Monday, November 8, 2010


My favorite story in the Torah is Genesis 1.

After that, things get exponentially less interesting.

In fact, I really only like the first ten verses in the Torah.

The chaos unformed and void is cool.

But the best state of affairs for the universe is when everything is water, with an inexplicable, indescribable expanse somehow separating, in directionless existence, the water above from the water below.

I imagine that this would be prime real estate for me.

Polarized. Expectant. Full of potential.

Charged with paradox. Ripe with concept. Impossible and pure.

And then land and vegetation comes in, and animals, and, worst of all, humans, which ruins everything.

I start to lose attention about then.

Give me the abstract any day. 

Broad strokes. 

I wonder why, in this story, God decides to create.

Why He did not stay content to dwell in the space of that second day. 

I prefer Him when He is at his most creative, before He starts to destroy anything, or take an interest in the affairs of man, which could be the same thing.

In the Kabbalistic tradition, God is Light without End, and creates the universe by receding, leaving space for us to exist.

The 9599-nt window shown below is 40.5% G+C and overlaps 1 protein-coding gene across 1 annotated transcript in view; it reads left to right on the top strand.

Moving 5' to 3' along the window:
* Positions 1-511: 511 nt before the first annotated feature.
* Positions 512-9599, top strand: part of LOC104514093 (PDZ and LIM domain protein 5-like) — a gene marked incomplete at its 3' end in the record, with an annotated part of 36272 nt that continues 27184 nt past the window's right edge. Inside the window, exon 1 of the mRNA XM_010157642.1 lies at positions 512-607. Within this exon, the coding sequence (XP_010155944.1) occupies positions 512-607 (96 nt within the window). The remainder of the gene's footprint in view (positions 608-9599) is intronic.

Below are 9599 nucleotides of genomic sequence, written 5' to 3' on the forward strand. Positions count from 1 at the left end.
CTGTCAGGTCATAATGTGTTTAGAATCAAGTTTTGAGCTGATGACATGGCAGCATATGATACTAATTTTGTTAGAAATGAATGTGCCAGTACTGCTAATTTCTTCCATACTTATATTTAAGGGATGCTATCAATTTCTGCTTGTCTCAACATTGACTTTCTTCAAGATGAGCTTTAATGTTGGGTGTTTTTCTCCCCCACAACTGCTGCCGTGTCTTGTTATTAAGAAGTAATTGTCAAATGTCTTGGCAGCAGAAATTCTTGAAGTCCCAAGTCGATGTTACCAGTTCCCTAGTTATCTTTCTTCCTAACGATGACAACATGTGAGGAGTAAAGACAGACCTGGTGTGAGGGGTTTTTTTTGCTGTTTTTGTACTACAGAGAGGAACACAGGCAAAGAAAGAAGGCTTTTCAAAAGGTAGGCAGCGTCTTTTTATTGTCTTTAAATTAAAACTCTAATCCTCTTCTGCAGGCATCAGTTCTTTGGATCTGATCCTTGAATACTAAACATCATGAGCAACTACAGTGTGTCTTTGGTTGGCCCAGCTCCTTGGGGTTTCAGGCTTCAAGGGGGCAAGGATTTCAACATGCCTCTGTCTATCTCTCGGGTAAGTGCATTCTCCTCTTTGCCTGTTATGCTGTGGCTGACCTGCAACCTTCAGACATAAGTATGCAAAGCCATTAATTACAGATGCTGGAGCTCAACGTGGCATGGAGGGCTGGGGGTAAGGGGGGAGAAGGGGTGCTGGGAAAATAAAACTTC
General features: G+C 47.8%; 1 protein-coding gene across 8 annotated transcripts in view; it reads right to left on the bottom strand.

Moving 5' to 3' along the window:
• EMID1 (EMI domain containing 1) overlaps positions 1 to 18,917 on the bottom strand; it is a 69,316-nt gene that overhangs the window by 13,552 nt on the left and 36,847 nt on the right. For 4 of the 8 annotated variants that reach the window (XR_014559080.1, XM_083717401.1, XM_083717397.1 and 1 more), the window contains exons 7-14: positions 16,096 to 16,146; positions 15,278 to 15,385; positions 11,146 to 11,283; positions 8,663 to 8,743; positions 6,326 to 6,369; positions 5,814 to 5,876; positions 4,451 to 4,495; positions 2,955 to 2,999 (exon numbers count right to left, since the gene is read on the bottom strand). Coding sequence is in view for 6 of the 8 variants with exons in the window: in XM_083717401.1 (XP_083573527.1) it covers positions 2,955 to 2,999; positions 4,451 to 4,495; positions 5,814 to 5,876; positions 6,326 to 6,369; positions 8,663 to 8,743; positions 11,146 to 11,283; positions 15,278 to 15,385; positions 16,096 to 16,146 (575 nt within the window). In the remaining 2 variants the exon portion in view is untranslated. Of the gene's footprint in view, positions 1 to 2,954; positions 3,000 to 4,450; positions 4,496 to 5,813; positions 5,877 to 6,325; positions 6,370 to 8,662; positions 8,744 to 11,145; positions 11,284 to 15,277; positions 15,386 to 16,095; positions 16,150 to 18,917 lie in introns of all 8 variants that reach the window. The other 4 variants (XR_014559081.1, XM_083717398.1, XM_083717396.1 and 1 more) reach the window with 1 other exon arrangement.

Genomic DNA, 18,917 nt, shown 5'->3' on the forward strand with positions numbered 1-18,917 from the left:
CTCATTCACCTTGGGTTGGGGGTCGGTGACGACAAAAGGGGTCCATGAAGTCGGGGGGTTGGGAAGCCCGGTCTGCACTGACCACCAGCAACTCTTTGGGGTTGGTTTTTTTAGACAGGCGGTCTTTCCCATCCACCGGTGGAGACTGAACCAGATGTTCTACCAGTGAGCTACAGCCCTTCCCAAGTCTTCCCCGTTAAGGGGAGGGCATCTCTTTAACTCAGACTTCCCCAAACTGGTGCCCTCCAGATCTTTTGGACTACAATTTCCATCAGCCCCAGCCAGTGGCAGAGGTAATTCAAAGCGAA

If God were to return, He would obliterate everything, because God is total.

When I was a kid in Sunday school, we were asked to draw what we thought God looked like.

I drew a white man with a white beard.

Other people drew wind blowing and shit like that.

It was then that I first realized that I had a problem with authoritarianism.

With believing what people told me, and following what they told me to do, and actually believing that I myself had originated those commands in the first place.

And that I was not, in fact, the most creative person in the room, but just as capable of closed-mindedness and fear as anybody else.

But I still believed that God talked to me, and that the leaves had feelings and thanked me for not crushing them on my way to school.

That my imagination was as real as anything else.

The world was so much more alive back then.

I played with plastic robots I had made out of tinker toys, and invented a television show for us to star in inspired by Deep Space Nine and Mystery Science Theater 3000.

I called this show, which I was obsessed with, Space Out.

After years of this, I eventually realized that my toy robots were never going to be onscreen, and so I sadly let them go.

It took too many more years after that to let go of the idea of God.

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